Threat Explorer

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OSX.Tored@mm

OSX.Tored@mm

Discovered:
05 May 2009
Updated:
11 May 2009
Also Known As:
OSX_TORED.D [Trend]
Infection Length:
2,236,384 bytes
Systems Affected:
Mac
OSX.Tored@mm is a worm that attempts to spread through network shares and by email. It also opens a back door on the compromised computer.

Antivirus Protection Dates

  • Initial Rapid Release version 05 May 2009 revision 019
  • Latest Rapid Release version 31 May 2016 revision 036
  • Initial Daily Certified version 05 May 2009 revision 022
  • Latest Daily Certified version 01 June 2016 revision 005
  • Initial Weekly Certified release date 06 May 2009
Click here for a more detailed description of Rapid Release and Daily Certified virus definitions.
Once executed, the worm copies itself to a random location as the following file:
[RANDOM FILE NAME]

The worm then copies itself to the following folder so that it runs whenever OS X starts:
/System/Library/StartupItems

The worm opens a back door and listens for the following remote commands:
  • ddos.off
  • ddos.on
  • log.start
  • log.stop
  • navigate
  • spam.off
  • spam.on


Once open, the back door allows a remote attacker to perform the following actions on the compromised computer:
  • Participate in distributed denial of service attacks
  • Log keystrokes


It attempts to email itself to addresses gathered from the address book on the compromised computer. The threat uses one of two formats for the email.

First Format:
From: AppleFu[RANDOM LETTERS]cker@mail.[RANDOM LETTERS]

Subject: For Mac OS X! :(If you are not on Mac please transfer this mail to a Mac and sorry for our fault :)

Message Body:

The body is formed is created by joining one string from each of the following groups:
First group:
  • Hi
  • Hey
  • Hello
  • y0
  • Yo
  • Selem alaykom
  • Friend ! :) ,
Second group:
  • friend
  • dude
  • man
  • you
Third group:
  • fucky :D , just kidding,so
  • wassup ?
  • how it is going
  • I missed you ! ^^
  • what is up there?
  • what is new ?
  • how are you
  • sup?
Fourth group:
  • Traducting and decrypting message .... :
  • Traducting and decrypting message .... :Sir , Your Text !
  • Traducting and decrypting message .... :Error For Sending ,It Is Important to Get Your Data
  • Traducting and decrypting message .... :Chek It
  • Traducting and decrypting message .... :Crypted Message Has Been An Attachement , To Chek Your Message , Chek Your Attchement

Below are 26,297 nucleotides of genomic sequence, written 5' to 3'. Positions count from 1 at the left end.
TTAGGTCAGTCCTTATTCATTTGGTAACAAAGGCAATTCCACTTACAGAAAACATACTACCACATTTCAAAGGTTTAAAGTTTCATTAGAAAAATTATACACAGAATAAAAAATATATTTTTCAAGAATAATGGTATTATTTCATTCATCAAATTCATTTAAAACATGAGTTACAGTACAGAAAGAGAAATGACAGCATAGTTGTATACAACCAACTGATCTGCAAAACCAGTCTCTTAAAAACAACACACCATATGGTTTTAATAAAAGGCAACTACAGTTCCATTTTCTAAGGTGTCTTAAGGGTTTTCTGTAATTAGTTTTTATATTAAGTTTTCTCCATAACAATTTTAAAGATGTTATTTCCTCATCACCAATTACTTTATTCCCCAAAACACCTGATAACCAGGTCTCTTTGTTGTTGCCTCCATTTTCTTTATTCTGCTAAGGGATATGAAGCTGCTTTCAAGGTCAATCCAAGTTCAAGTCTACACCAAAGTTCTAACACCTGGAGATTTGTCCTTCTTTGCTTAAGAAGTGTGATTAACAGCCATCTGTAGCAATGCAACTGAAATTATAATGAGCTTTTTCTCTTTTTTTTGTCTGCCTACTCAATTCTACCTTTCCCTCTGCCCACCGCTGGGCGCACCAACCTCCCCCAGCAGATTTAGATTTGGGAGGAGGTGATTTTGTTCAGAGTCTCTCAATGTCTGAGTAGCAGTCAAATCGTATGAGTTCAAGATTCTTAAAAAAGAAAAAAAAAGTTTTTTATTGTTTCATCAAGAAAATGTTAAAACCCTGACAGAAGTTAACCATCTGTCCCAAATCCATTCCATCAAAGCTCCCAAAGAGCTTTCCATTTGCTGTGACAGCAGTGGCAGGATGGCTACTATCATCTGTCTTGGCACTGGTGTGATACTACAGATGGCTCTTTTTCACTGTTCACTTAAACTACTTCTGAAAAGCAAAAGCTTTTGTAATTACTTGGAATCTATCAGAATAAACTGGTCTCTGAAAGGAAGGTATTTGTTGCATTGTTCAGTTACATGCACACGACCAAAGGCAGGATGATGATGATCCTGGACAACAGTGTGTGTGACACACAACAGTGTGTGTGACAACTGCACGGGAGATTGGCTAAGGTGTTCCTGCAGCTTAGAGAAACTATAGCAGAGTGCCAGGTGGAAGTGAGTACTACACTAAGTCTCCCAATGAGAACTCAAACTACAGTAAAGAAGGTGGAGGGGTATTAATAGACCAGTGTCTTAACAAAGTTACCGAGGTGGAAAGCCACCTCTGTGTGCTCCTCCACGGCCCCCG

• Traducting and decrypting message .... :Check
  • Traducting and decrypting message .... :Your Identidie Has Been ....Chek Attchement For More Information
  • Traducting and decrypting message .... :You Has Been Comprimased , updating tools are as an attachement !
  • Traducting and decrypting message .... :Credi Money Has Been Sent As A Binary File for thanks for the updating, Chek
  • Traducting and decrypting message .... :New update tools
  • Traducting and decrypting message .... :Chek your update application !
  • Traducting and decrypting message .... :Your information was ...

Second Format:
From:
One of the following:
  • br@fh.tn
  • av@av.tn
  • fucker@fuck.fu
  • ser@jhfd.it
  • Ma@ry.am
  • apple@service.tn
Subject:
One of the following:
  • Hi , Chek
  • Sir , Your Text !
  • Error For Sending ,It Is Important to Get Your Data
  • Crypted Message Has Been An Attachement , To Chek Your Message , Chek Your Attchement
  • Check
  • Your Identidie Has Been ....Chek Attchement For More Information
  • You Has Been Comprimased , Chek !
  • Credi Money Has Been Sent As A Binary File , Chek
  • New porn tools
  • Chek your XXX application !
  • Your information was ...
Message Body:
The email contains a blank message body.

Recommendations

Symantec Security Response encourages all users and administrators to adhere to the following basic security "best practices":

  • Use a firewall to block all incoming connections from the Internet to services that should not be publicly available. By default, you should deny all incoming connections and only allow services you explicitly want to offer to the outside world.
  • Enforce a password policy. Complex passwords make it difficult to crack password files on compromised computers. This helps to prevent or limit damage when a computer is compromised.